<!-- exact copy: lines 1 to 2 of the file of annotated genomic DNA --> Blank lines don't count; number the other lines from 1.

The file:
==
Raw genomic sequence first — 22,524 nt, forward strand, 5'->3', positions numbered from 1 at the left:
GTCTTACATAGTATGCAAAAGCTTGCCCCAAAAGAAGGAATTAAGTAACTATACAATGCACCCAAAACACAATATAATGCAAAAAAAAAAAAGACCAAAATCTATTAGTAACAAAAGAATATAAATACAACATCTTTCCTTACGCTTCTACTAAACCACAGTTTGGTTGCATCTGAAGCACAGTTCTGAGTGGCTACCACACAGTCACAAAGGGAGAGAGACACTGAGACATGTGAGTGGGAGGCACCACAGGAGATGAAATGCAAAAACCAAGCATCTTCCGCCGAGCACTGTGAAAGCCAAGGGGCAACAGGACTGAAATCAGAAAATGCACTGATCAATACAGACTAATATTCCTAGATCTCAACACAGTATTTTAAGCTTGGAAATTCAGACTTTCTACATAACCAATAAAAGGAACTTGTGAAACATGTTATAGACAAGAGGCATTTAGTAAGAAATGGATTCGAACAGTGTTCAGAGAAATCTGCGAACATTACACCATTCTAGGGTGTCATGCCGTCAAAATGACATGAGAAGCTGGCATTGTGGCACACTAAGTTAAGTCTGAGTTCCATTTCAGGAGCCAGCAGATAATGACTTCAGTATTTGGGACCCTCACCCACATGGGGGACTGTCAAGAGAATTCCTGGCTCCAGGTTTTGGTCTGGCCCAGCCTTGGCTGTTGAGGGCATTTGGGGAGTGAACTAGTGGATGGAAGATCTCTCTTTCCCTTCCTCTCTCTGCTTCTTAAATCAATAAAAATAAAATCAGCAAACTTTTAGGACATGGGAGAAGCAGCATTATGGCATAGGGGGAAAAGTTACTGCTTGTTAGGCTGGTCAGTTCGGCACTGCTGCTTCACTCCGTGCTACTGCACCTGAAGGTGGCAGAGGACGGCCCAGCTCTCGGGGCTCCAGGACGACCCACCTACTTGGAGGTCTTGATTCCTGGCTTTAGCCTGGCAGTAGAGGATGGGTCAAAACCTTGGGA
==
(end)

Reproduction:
Raw genomic sequence first — 22,524 nt, forward strand, 5'->3', positions numbered from 1 at the left:
GTCTTACATAGTATGCAAAAGCTTGCCCCAAAAGAAGGAATTAAGTAACTATACAATGCACCCAAAACACAATATAATGCAAAAAAAAAAAAGACCAAAATCTATTAGTAACAAAAGAATATAAATACAACATCTTTCCTTACGCTTCTACTAAACCACAGTTTGGTTGCATCTGAAGCACAGTTCTGAGTGGCTACCACACAGTCACAAAGGGAGAGAGACACTGAGACATGTGAGTGGGAGGCACCACAGGAGATGAAATGCAAAAACCAAGCATCTTCCGCCGAGCACTGTGAAAGCCAAGGGGCAACAGGACTGAAATCAGAAAATGCACTGATCAATACAGACTAATATTCCTAGATCTCAACACAGTATTTTAAGCTTGGAAATTCAGACTTTCTACATAACCAATAAAAGGAACTTGTGAAACATGTTATAGACAAGAGGCATTTAGTAAGAAATGGATTCGAACAGTGTTCAGAGAAATCTGCGAACATTACACCATTCTAGGGTGTCATGCCGTCAAAATGACATGAGAAGCTGGCATTGTGGCACACTAAGTTAAGTCTGAGTTCCATTTCAGGAGCCAGCAGATAATGACTTCAGTATTTGGGACCCTCACCCACATGGGGGACTGTCAAGAGAATTCCTGGCTCCAGGTTTTGGTCTGGCCCAGCCTTGGCTGTTGAGGGCATTTGGGGAGTGAACTAGTGGATGGAAGATCTCTCTTTCCCTTCCTCTCTCTGCTTCTTAAATCAATAAAAATAAAATCAGCAAACTTTTAGGACATGGGAGAAGCAGCATTATGGCATAGGGGGAAAAGTTACTGCTTGTTAGGCTGGTCAGTTCGGCACTGCTGCTTCACTCCGTGCTACTGCACCTGAAGGTGGCAGAGGACGGCCCAGCTCTCGGGGCTCCAGGACGACCCACCTACTTGGAGGTCTTGATTCCTGGCTTTAGCCTGGCAGTAGAGGATGGGTCAAAACCTTGGGA